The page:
Vince Staples – FM! Album Review

Story posted November 8, 2018 in Arts & Entertainment by Jerome Taylor.

FM! is the third studio album from Long Beach, California rapper Vince Staples. On this project, Vince
returns to his more gangster-rap roots as opposed to his last album, Big Fish Theory, where he was more
experimental and used electronic music to bring his stories to life. FM! sees Vince use the legendary hip-
hop radio station, Big Boy’s Neighborhood to weave this project together. As Big Boy sets the scene of
the stereotypical and mainstream perception of the everlasting summer in California, Vince juxtaposes
this with the darker reality that comes along with the sun always being out.

On the intro of the album, “Feels like Summer,” Big Boy sets the scene of the happy and beautiful
summertime in California only for Vince to immediately tell listeners this narrative is a façade when he
raps, “Summertime in the LB wild/ We gon party til the sun or the guns come out.” This type of
juxtaposition will remain evident for the rest of the album. On several tracks, we see Vince rapping about
dark realities over seemingly fun and up-beat production that will leave listeners ready to dance only to
find out that Vince’s lyrical content is not meant to be danced to. On “Feels Like Summer,” because of
the combination of a smooth Ty Dollar $ign chorus and a bouncy beat, many will think this song can take
Vince’s music into the mainstream only to realize this song is not anything close to a feel good song.
In different ways, Vince executes several concepts on FM! that he has previously rapped about.

“Outside!” is a chant worthy song that will surely be a crowd favorite at concerts and festivals, but it
should also make listeners remember Vince’s pointed “All these white folks chanting when I asked ‘em
where my n***** at,” off of his 2015 album Summertime ’06. On “Outside!,” Vince asks “who’s 'bout that
life?,” knowing that the fans chanting these lyrics more than likely couldn’t fathom the life he is talking
about, which is evident when he raps “White fans at the Coachella, hey” on “Feels Like Summer.” Vince also
brings up another theme that remains constant in his music and public life, mostly via twitter, and that
is his conflicted black consciousness that has been shaped by his upbringing. The best example of this is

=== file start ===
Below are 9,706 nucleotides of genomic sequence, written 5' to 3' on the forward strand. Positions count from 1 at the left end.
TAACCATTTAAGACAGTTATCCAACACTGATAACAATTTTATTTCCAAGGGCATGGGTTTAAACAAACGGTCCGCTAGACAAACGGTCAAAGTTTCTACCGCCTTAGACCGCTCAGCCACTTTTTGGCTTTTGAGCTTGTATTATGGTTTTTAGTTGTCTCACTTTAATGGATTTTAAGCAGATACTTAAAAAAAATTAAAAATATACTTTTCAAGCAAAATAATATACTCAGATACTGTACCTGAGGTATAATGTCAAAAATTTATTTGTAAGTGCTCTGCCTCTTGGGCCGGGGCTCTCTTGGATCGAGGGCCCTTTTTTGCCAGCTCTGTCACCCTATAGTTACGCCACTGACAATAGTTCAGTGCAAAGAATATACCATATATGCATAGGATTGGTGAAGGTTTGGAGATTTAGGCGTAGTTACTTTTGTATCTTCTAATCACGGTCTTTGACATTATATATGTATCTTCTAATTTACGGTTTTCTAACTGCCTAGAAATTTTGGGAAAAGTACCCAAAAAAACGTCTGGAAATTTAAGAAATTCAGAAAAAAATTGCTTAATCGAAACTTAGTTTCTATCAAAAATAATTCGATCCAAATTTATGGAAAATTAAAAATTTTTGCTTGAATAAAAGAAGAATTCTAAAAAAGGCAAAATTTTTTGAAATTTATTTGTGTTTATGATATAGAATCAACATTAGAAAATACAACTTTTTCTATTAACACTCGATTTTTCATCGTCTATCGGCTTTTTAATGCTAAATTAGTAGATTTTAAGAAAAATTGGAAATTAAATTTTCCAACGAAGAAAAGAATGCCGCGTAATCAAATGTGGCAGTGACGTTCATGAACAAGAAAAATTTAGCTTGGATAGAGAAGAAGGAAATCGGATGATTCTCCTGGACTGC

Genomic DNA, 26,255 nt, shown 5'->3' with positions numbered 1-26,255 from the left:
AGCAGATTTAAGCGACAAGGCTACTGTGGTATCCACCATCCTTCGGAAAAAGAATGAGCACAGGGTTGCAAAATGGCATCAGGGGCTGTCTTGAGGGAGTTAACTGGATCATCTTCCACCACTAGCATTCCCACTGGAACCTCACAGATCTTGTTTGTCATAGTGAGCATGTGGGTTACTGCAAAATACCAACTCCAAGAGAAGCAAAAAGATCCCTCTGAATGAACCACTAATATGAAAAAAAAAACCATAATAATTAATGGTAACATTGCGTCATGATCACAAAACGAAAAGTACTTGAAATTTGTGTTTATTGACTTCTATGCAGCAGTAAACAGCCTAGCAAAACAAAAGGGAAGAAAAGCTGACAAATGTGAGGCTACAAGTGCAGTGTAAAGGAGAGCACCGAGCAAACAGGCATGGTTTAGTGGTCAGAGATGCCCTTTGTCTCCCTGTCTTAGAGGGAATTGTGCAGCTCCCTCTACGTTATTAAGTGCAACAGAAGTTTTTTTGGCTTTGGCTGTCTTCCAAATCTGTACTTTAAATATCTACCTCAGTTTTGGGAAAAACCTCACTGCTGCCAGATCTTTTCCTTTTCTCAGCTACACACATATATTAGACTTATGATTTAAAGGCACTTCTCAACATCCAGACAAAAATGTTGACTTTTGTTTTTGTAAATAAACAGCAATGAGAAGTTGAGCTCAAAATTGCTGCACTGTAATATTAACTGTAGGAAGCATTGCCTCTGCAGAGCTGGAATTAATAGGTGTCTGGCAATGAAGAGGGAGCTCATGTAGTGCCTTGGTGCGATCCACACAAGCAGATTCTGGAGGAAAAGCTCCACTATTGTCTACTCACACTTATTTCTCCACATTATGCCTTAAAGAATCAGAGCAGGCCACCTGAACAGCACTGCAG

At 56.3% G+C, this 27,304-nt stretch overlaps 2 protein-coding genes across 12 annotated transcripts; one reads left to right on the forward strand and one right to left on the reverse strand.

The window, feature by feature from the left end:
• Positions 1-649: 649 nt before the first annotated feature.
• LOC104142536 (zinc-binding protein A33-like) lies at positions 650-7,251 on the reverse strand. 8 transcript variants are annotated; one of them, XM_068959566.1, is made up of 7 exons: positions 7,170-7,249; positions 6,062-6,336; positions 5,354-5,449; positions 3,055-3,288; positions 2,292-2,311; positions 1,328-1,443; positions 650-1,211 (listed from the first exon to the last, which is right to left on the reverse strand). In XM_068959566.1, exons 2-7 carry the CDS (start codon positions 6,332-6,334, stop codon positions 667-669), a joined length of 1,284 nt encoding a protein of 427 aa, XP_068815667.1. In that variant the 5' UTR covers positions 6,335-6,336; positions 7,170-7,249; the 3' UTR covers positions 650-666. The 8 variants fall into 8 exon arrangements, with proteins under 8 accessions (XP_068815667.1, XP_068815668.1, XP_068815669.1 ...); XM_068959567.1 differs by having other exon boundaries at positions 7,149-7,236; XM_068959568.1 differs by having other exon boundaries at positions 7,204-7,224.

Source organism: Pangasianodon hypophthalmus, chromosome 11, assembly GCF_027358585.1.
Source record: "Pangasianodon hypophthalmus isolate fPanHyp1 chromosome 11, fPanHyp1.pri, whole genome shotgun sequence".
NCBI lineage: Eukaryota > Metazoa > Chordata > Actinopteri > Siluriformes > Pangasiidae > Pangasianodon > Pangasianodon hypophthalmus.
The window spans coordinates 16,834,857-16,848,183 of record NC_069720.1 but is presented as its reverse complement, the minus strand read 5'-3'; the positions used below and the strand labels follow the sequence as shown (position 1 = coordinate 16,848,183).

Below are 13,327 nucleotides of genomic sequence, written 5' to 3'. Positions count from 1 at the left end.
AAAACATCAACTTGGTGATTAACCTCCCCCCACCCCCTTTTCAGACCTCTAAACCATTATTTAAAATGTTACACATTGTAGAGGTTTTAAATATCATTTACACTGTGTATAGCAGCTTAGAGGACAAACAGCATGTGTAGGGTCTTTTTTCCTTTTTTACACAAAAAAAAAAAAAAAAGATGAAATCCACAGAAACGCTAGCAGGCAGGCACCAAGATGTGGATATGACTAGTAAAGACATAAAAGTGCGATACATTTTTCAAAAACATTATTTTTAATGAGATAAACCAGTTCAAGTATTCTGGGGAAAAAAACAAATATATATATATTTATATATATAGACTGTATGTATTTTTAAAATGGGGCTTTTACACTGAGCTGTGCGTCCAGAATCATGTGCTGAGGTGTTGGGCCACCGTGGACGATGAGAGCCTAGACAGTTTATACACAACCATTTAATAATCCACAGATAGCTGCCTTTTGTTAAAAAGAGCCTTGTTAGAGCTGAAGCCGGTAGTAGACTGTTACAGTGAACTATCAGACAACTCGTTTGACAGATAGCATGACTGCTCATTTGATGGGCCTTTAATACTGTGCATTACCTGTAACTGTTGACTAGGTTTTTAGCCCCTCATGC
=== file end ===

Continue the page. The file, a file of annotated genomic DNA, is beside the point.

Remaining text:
on the E-40 assisted track, “Fun!,” when he raps, “My black is beautiful, but I'll still shoot at you, dawg.”

Another concept Vince explores is his more personal relationship with death on “Tweakin,’” when he
raps “But when Johnny died all I had was shows booked,” which is an example of how his celebrity status now
affects the way he has to deal with the deaths of his close friends.

The production on the project is entirely handled by Kenny Beats or Hagler, who both create a modern
west coast sound for Vince to rap over throughout the album. Most of the production involves speaker-
rattling bass that is accented by eerie keyboards. The production also adds to the mainstream viability of
the whole project, but some of the hard hitting beats will only be appreciated by those who enjoy
gangster rap.

Over the course of the 11-track album, there are multiple features that include Ty Dolla $ign, Kehlani, E-
40, Jay Rock and other artists hailing from California to help create the California summer
environment. Out of the 11-tracks, Vince only raps on 8, as the album contains one-track-length radio
skit and snippet interludes from two vastly different rappers, Earl Sweatshirt and Tyga. The length of the
album doesn’t surpass thirty minutes, which begs listeners to return to the project several times and
appears to be a part of a trend emerging in hip-hop to combat the stream-bloating albums that can
contain over twenty tracks.

FM! is an impressive album by Vince Staples that does a great job of creating an enjoyable album that
can also be delved into like few albums can in the genre today. This project adds to Vince’s already
stellar discography that should be considered one of the strongest since the mid-2010s.

Rating: 8/10



Jerome Taylor is a senior majoring in broadcast journalism. To contact him, email